Climate change is a global problem, and minimising its impact on the Australian environment will require coordinated international action by all countries. The Paris Agreement, to which 195 countries have agreed, aims to hold the increase in the global average temperature to well below 2 °C above pre-industrial levels and pursue efforts to limit the temperature increase to 1.5 °C. Australia ratified the Paris Agreement in November 2016.
As its contribution to global efforts, the Australian Government has committed to reducing emissions to 26–28 per cent below 2005 levels by 2030. The energy sector continues to be the dominant source of Australia’s greenhouse gas emissions, accounting for 76 per cent of net emissions in 2015. Australia’s heavy reliance on fossil fuels as a primary energy source has resulted in Australia’s per-person emission of carbon dioxide in 2013 being close to twice the average of countries in the Organisation for Economic Co-operation and Development. Australian governments at all levels are acting to reduce net emissions through a range of mechanisms, including carbon pricing, land sector mitigation, renewable energy targets and energy efficiency programs. Emissions projections reported by the Australian Government in 2015 presented a significant downwards revision in the cumulative abatement task, suggesting that Australia is on track to meeting its 2020 emissions reduction target of 5 per cent of 2000 emissions. Of note is that many of the factors that have contributed to the significant downwards revision in the cumulative abatement task are likely to change (e.g. growing seasons may improve; commodity prices may increase). Hence, the cumulative abatement task may be revised upwards in later projections. In addition, the significant debate about whether the Emissions Reduction Fund will be as effective as proposed by the Australian Government contributes to uncertainty around the cumulative abatement task presented in 2016.
Climate change will result in location-specific vulnerabilities. People who are socially and economically disadvantaged are the most sensitive to climate change. As warming increases, Australia is forecast to experience:
- increased heatwaves, leading to increased bushfire incidence and health problems (heat stress)
- longer droughts, extending further geographically than they have done in the past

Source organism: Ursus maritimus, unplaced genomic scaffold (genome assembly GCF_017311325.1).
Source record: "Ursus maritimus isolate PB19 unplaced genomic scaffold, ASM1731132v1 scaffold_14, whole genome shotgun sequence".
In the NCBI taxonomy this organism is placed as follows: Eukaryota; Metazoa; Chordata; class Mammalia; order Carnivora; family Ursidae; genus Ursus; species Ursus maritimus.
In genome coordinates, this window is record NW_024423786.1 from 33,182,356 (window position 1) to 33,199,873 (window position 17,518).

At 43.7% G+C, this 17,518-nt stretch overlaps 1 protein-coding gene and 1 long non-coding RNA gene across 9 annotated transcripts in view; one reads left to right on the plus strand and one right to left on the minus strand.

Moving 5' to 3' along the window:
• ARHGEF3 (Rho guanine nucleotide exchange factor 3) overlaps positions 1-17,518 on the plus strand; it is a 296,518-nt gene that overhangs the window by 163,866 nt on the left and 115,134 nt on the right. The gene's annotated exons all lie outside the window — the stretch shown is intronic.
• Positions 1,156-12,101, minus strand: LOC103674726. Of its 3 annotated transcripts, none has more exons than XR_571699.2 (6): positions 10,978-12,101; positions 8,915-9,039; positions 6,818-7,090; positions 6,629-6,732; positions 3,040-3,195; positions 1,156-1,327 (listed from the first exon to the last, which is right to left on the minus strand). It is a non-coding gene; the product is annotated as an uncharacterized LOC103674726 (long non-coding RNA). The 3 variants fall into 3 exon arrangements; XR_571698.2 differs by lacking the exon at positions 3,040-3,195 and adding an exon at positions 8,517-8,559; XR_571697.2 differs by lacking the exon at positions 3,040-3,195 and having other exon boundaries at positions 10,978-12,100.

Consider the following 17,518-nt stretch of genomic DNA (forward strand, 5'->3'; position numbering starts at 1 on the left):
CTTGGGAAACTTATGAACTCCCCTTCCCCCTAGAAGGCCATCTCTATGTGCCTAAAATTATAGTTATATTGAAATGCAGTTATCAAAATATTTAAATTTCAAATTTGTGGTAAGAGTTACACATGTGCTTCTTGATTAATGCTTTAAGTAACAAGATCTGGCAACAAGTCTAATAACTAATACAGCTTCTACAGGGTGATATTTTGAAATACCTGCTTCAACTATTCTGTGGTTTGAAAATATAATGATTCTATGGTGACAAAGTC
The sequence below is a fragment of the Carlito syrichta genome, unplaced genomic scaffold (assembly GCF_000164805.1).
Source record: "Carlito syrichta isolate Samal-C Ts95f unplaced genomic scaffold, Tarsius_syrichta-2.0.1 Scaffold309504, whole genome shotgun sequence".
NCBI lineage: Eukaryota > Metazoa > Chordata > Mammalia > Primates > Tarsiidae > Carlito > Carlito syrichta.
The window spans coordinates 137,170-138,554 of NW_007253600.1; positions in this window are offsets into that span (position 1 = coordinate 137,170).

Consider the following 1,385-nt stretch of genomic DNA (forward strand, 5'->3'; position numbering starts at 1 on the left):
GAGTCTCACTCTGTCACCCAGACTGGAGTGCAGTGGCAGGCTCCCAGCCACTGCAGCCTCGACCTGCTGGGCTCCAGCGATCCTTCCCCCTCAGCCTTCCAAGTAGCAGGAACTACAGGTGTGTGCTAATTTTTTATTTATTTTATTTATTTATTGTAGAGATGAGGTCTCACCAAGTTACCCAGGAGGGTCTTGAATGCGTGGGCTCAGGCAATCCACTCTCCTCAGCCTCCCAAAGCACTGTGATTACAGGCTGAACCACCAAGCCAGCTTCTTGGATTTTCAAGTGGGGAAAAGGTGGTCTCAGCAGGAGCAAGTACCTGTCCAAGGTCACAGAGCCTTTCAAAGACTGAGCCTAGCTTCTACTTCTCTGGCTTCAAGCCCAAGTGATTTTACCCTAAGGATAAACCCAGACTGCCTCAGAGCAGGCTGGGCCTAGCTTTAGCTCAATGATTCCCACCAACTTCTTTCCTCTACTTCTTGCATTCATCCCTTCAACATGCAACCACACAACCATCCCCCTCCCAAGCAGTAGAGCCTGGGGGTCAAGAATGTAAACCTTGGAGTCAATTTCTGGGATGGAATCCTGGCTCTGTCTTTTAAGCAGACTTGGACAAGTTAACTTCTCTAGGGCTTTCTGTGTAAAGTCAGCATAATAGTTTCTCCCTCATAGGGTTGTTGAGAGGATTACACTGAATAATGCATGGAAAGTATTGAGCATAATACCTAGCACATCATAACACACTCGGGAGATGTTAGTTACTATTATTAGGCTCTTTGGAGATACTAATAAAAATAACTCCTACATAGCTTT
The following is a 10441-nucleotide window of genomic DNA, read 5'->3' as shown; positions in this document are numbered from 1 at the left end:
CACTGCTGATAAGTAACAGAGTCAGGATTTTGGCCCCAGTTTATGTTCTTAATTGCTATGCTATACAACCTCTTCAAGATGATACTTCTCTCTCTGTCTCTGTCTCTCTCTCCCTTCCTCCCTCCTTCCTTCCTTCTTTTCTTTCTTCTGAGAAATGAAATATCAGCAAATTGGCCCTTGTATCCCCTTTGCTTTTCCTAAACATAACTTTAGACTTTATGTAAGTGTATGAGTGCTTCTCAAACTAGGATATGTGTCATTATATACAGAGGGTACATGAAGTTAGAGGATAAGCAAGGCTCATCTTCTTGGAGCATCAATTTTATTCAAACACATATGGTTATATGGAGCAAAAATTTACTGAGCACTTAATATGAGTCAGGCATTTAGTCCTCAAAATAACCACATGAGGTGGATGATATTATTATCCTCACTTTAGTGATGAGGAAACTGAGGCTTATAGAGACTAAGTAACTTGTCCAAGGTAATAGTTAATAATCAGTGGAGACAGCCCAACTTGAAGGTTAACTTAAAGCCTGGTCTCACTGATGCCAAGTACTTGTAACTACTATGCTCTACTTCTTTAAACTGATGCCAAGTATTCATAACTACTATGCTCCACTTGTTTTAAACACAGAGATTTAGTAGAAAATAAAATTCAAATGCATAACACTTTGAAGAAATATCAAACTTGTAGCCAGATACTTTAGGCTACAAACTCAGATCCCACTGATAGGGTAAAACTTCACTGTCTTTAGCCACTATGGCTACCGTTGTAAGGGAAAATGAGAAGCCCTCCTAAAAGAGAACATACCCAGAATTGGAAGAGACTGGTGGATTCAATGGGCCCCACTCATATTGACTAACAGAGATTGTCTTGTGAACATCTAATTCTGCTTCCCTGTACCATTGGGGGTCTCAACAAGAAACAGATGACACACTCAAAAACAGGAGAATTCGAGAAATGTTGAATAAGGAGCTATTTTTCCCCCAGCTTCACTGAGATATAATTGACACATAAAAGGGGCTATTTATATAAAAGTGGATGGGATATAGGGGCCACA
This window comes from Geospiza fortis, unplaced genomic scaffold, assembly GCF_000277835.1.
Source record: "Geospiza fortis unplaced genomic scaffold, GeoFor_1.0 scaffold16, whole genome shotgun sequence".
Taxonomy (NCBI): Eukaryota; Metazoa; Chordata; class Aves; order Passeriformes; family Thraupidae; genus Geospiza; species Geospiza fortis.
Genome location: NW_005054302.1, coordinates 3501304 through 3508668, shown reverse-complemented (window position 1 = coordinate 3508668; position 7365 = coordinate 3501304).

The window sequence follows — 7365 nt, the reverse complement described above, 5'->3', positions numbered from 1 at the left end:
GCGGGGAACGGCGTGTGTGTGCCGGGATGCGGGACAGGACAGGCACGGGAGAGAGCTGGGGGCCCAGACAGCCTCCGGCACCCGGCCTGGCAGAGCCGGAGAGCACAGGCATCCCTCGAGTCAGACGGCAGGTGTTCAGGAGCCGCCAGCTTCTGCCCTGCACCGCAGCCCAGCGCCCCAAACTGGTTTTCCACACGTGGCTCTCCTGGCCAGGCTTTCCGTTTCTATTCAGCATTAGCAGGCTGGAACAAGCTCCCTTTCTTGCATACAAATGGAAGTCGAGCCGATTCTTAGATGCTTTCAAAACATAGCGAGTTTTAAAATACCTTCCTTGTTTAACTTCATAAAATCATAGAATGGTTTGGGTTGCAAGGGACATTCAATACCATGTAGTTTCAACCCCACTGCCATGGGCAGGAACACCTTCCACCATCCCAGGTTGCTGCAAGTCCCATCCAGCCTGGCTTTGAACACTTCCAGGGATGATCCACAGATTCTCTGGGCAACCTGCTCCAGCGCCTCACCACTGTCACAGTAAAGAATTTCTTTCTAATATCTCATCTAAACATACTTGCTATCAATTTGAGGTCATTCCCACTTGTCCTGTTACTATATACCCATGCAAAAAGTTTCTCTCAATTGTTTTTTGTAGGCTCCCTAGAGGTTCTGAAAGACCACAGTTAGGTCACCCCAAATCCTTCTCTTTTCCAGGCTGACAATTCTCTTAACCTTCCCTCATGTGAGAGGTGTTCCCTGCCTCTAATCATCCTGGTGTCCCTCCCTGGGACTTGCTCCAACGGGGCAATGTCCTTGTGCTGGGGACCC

- flooding from more intense storm activity
- sea level rise, leading to coastal damage
- loss of ecosystems.
An understanding of the risks associated with Australia’s climate will lead to improved action plans to adapt to the changes predicted to occur. Mitigation and adaptation are both essential for climate risk management at all scales. However, the success of climate-resilient pathways will be fundamentally linked to the effectiveness of climate change mitigation.
Human activity places significant pressure on ambient air quality through industrial emissions; vehicle and road traffic emissions; dust; and smoke from bushfires, prescribed burning and domestic wood heating. In urban centres, where air pollution is most prevalent, air quality is usually restored to acceptable levels once the immediate conditions change. However, human resilience to the effects of prolonged or recurring exposure to air pollutants is limited. Poor air quality is linked to respiratory and cardiovascular illnesses, and increased mortality.
Air quality in Australian urban centres is classified as either ‘good’ or ‘very good’. All levels of government play a role in preventing or minimising air pollutant emissions, through such measures as national air quality standards, and emissions standards for vehicles and industry. Levels of lead and nitrogen dioxide have declined markedly in all centres in recent decades. Ozone levels have remained stable since the 2011 state of the environment report. Levels of particulate matter less than 10 microns in diameter (PM10) now rarely exceed the national standard. However, the advisory limit for PM2.5 (particles less than 2.5 microns in diameter) is frequently exceeded because of extreme events such as bushfires, smog and dust storms.
The outlook for Australia’s urban air quality is generally good. Motor vehicles are the main diffuse source of air pollution in urban areas. Although the size of the Australian fleet is continuing to grow, emissions are expected to continue to decline during the next decade as a result of tighter national fuel standards and mandating of improved emission-control technologies. However, although levels of carbon monoxide, lead, nitrogen dioxide and sulfur dioxide have decreased in the past 10 years, ozone and particle levels have not declined. Moreover, climate change is expected to increase the potential for ozone, bushfire and smoke pollution. Ongoing effort will be required to secure past gains and achieve further improvements. Prospects for achieving reductions in levels of ozone and particles will be influenced by several factors, most notably:
- vehicle technology
- control of pollution from domestic wood heaters
- the extent of ongoing urban sprawl
- the availability of reliable public transport
- the impact of climate change on urban airsheds.